Seafarers have one of the most dangerous jobs in the world. They sail across vast oceans, often hundreds or thousands of miles from any kind of help should anything go wrong. This is why it is still important today for ships to be blessed.
Father Colum Kelly, Apostleship of the Sea (AoS) port chaplain to Immingham, discovered this in January when he went on board the Star Eros, a new cargo ship that had just completed its maiden voyage.
‘I was welcomed as usual and then the captain arrived to say that he had been praying for a visit from a priest ever since they set sail on their maiden voyage four months previously. Now they had one,’ said Father Colum.
‘The ship needed to be blessed and there was the chance to have Christmas Mass on board. The ship had sailed from Canada and been at sea for three months. It was indeed many blessings all at once.’
So on New Year’s Day he went on board with 20 shoeboxes, filled with gifts from local parishes, and went to the mess room to set up for Mass. After Mass he began the ship blessing.
‘I assumed a new ship would have a lift but not this one. I first went to the engine room. I normally say a blessing prayer from the top level but this captain wanted all eight floors to be blessed.
‘Then I made a 13-floor climb to the bridge, followed by a visit to the cook who wanted the galley to be blessed. Then I blessed the ship’s office and finally the mess room.’
Next month on 10 July is Sea Sunday when the Church asks us to pray for and support the work of AoS, whose chaplains and ship visitors provides pastoral care and spiritual support to seafarers.
Many people don’t realise how dependent they are on seafarers. Over 90% of the goods imported into the UK come by ship. This includes everything from tomatoes to coffee and iPhones to cars.
Blessing ships is just a small part of what AoS port chaplains do. Most of their time is spent meeting seafarers and seeing if they can provide any practical or pastoral help.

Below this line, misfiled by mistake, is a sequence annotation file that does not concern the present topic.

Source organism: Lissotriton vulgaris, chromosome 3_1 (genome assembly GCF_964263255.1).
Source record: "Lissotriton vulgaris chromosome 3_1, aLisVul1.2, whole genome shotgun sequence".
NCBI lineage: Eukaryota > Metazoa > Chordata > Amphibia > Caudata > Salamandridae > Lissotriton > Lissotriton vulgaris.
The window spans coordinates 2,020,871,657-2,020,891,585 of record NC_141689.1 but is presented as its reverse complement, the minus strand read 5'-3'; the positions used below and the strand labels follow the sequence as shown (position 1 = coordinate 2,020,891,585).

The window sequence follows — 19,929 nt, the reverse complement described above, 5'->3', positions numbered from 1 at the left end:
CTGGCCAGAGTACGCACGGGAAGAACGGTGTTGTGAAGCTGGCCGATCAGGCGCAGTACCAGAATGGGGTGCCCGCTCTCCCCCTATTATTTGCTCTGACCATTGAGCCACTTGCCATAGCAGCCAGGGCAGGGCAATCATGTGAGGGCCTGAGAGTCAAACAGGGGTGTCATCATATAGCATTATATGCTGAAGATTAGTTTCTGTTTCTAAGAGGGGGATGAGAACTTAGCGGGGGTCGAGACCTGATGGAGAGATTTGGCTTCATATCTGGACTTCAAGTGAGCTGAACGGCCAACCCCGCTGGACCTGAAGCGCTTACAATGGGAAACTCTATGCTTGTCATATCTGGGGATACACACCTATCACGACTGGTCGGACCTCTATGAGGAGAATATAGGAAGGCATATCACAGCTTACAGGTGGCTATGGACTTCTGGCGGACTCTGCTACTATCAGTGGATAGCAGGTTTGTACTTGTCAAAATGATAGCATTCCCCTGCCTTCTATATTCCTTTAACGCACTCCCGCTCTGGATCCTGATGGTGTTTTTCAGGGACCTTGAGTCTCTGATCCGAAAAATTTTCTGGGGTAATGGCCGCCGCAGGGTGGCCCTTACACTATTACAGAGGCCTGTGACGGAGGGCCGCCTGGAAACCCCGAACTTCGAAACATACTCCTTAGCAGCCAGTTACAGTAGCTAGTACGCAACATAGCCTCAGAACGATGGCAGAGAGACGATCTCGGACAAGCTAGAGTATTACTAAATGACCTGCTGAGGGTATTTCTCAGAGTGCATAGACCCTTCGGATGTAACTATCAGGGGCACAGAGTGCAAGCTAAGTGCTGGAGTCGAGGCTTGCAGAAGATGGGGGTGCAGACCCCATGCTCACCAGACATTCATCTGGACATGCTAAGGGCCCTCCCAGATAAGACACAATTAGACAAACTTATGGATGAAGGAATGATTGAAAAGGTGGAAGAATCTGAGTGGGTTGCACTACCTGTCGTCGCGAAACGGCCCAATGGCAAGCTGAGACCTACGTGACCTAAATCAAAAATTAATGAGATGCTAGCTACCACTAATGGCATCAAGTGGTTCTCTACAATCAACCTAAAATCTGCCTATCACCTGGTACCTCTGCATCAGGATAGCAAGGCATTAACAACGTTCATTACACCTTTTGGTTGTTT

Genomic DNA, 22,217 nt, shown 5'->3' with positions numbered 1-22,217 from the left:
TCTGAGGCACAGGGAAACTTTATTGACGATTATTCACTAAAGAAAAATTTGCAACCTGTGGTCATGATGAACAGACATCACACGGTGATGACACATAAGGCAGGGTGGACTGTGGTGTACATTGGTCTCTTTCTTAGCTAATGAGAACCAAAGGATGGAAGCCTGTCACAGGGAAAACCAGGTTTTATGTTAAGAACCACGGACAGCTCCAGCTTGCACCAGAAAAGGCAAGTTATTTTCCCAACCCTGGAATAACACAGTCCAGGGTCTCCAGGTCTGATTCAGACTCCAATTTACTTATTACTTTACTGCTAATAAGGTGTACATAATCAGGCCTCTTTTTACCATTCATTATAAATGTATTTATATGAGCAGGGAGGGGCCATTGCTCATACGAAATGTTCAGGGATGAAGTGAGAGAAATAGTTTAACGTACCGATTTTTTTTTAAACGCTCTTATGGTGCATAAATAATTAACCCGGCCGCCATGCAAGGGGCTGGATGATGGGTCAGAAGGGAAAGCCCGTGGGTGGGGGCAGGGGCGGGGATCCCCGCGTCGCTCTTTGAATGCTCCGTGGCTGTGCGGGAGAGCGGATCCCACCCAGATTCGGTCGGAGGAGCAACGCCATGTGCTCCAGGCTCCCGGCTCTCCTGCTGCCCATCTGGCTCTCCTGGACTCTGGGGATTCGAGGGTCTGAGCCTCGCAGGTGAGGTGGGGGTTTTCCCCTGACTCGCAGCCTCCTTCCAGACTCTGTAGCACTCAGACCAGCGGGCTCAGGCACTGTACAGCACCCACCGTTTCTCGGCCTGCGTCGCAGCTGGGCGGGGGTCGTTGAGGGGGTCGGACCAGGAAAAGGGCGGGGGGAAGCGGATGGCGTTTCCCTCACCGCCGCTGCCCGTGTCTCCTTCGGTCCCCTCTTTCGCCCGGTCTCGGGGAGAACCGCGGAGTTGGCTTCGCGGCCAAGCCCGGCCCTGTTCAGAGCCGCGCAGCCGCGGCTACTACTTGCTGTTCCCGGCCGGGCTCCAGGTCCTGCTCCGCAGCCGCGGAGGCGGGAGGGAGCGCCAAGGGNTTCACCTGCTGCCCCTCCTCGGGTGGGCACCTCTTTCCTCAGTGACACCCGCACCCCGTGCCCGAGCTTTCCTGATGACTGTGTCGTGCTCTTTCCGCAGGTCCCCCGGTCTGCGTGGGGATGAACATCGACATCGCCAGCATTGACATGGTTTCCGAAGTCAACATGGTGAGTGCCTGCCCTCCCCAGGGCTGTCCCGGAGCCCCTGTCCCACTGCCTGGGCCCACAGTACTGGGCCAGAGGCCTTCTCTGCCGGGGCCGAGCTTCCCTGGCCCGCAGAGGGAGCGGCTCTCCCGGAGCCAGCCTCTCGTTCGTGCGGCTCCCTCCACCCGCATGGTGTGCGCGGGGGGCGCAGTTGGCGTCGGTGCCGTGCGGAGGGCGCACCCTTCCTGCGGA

As most ships nowadays are only in port for a brief period, the chaplains understand that the crew want to make the most of their time. They will often arrange transport to local shops or, in some cases, take them to Mass.
One of the most important things for seafarers is to contact their families back home. Very few ships have access to the internet and phone calls from satellite phones are incredibly expensive. This is why chaplains always have a supply of phone and Wi-Fi cards with them.
‘We are dealing with an invisible world. Nobody comes to meet seafarers; nobody knows how they ply their trade,’ said Fr Colum. ‘Look around your homes and you see television sets, lights and other consumer goods, all of which come by ships crewed by seafarers. Yet few people know anything about their lives.
‘A lot of what we do is small gestures; going on board to meet the crew and providing them with Wii-Fi access, phones and other things. These are all small gestures but taken together they make a huge difference and that’s what we’re here for – to make a difference.’